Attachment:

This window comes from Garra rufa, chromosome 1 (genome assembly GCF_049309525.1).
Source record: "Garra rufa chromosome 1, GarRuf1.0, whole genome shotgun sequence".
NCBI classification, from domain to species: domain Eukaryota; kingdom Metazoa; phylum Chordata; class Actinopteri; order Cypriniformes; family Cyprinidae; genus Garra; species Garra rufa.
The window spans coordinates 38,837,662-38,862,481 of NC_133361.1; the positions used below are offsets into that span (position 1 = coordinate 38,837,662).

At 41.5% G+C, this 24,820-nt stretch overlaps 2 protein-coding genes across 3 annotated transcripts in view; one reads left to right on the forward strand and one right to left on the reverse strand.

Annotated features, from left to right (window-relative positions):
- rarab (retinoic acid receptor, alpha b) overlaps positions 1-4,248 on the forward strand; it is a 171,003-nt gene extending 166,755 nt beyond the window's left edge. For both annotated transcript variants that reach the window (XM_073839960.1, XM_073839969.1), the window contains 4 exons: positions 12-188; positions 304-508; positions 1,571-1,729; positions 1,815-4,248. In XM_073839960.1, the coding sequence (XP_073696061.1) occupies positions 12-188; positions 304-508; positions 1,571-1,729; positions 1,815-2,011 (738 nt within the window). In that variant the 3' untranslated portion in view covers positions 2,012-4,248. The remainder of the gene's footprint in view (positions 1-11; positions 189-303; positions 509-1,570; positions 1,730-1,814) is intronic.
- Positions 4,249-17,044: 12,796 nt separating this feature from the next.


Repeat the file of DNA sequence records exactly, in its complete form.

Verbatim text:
This window comes from Garra rufa, chromosome 1 (genome assembly GCF_049309525.1).
Source record: "Garra rufa chromosome 1, GarRuf1.0, whole genome shotgun sequence".
NCBI classification, from domain to species: domain Eukaryota; kingdom Metazoa; phylum Chordata; class Actinopteri; order Cypriniformes; family Cyprinidae; genus Garra; species Garra rufa.
The window spans coordinates 38,837,662-38,862,481 of NC_133361.1; the positions used below are offsets into that span (position 1 = coordinate 38,837,662).

At 41.5% G+C, this 24,820-nt stretch overlaps 2 protein-coding genes across 3 annotated transcripts in view; one reads left to right on the forward strand and one right to left on the reverse strand.

Annotated features, from left to right (window-relative positions):
- rarab (retinoic acid receptor, alpha b) overlaps positions 1-4,248 on the forward strand; it is a 171,003-nt gene extending 166,755 nt beyond the window's left edge. For both annotated transcript variants that reach the window (XM_073839960.1, XM_073839969.1), the window contains 4 exons: positions 12-188; positions 304-508; positions 1,571-1,729; positions 1,815-4,248. In XM_073839960.1, the coding sequence (XP_073696061.1) occupies positions 12-188; positions 304-508; positions 1,571-1,729; positions 1,815-2,011 (738 nt within the window). In that variant the 3' untranslated portion in view covers positions 2,012-4,248. The remainder of the gene's footprint in view (positions 1-11; positions 189-303; positions 509-1,570; positions 1,730-1,814) is intronic.
- Positions 4,249-17,044: 12,796 nt separating this feature from the next.